Prehistoric Trade - Raw materials and articles from distant areas reached the Indians of the Bynum site by trade along early trails that were the forerunners of the Natchez Trace. Spool shaped objects made of copper filled with lead were found with Bynum materials. Flint for tools and weapons came from as far away as the region of Ohio. Green stone for polished celts (axes) was obtained from the Alabama- Tennessee Piedmont. Marine shells came from the Gulf coast.
A Living From the Land - The Indians hunted, fished and gathered wild berries, nuts and fruit. They supplemented these activities by farming. Deer was the most common game animal. The Indians used the bones for tools and the skin for clothing. Cooking pots were made of clay mixed with sand or grit. The surfaces were decorated with the impressions of fabrics or cords. You may see specimens from the Bynum Mounds in the Parkway Visitors Center near Tupelo.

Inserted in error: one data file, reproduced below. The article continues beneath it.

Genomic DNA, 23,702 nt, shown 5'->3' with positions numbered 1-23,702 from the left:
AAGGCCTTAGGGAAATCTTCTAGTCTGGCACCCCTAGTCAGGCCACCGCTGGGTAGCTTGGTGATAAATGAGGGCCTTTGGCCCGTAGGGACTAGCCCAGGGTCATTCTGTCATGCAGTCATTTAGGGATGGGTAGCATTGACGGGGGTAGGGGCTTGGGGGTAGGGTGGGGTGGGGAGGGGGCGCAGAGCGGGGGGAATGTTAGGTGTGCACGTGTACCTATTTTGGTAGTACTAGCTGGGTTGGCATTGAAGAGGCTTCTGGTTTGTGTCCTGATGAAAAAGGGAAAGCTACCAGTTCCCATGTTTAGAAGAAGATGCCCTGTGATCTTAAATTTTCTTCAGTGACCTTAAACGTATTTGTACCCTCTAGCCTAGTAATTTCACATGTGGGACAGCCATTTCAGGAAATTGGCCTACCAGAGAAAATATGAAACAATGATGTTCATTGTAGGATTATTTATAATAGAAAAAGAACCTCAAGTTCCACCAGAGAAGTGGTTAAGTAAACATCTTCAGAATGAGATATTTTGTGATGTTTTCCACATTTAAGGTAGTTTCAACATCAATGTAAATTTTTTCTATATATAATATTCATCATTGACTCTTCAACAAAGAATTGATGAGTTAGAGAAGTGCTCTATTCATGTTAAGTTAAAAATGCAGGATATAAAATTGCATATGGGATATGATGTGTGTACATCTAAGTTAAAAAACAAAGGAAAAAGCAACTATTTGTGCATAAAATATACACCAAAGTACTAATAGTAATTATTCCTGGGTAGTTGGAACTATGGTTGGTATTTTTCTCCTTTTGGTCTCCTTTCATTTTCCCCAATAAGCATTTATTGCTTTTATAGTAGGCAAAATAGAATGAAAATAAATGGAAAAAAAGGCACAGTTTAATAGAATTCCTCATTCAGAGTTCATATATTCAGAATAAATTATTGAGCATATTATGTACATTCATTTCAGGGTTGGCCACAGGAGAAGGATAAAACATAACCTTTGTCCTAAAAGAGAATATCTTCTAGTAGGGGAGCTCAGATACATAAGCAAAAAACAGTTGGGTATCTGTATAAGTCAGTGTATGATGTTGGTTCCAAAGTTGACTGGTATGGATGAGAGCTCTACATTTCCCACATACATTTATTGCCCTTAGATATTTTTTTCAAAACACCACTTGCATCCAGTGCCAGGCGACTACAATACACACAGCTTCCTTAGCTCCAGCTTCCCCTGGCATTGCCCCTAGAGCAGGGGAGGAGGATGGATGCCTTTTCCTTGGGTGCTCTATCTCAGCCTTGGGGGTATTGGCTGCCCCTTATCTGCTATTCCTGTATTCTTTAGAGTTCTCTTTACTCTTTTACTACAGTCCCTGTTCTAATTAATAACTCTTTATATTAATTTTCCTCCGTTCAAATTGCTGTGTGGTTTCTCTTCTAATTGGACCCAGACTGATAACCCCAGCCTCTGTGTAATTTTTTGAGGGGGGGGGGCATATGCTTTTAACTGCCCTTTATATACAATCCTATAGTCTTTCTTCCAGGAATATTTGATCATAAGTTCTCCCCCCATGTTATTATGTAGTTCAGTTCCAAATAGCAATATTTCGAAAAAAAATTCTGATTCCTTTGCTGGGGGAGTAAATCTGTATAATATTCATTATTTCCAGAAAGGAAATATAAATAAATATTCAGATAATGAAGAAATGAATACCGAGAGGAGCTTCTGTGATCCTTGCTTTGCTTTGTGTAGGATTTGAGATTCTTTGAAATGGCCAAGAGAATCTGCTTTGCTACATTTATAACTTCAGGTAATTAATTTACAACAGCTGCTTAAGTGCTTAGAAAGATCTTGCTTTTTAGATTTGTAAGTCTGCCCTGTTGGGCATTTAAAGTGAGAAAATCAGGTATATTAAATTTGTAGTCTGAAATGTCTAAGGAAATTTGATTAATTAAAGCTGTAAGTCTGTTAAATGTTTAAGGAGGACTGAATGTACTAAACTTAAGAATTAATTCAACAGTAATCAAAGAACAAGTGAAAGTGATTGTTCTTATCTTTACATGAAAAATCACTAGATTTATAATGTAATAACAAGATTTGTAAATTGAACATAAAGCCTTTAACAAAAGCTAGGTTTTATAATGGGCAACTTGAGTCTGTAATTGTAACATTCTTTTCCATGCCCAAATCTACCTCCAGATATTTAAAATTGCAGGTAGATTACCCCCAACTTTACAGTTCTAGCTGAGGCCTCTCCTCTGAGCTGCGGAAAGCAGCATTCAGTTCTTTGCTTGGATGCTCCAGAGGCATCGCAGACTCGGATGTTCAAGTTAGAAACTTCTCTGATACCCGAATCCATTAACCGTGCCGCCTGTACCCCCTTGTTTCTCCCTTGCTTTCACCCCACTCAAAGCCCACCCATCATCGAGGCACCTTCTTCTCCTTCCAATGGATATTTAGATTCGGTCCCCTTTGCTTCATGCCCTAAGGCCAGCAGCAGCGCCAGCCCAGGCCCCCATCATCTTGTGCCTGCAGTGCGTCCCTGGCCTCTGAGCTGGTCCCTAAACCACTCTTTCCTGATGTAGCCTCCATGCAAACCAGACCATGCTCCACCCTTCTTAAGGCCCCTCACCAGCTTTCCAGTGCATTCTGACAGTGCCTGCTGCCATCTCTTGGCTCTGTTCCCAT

Summer Shelters - In summer the Indians probably lived largely out of doors under temporary brush lean-to shelters. Most of their time was spent caring for their crops, hunting and gathering wild plants, fish and shellfish from the surrounding area. New winter homes were built as necessary for the winter months. Three permanent house foundations were discovered during archaeological excavation. These were built by placing timbers upright in a circular pattern, weaving willow or reed stems into them and finally plastering mud on the outside. Roofs were thatched with grass and bark with a center hole for smoke to escape.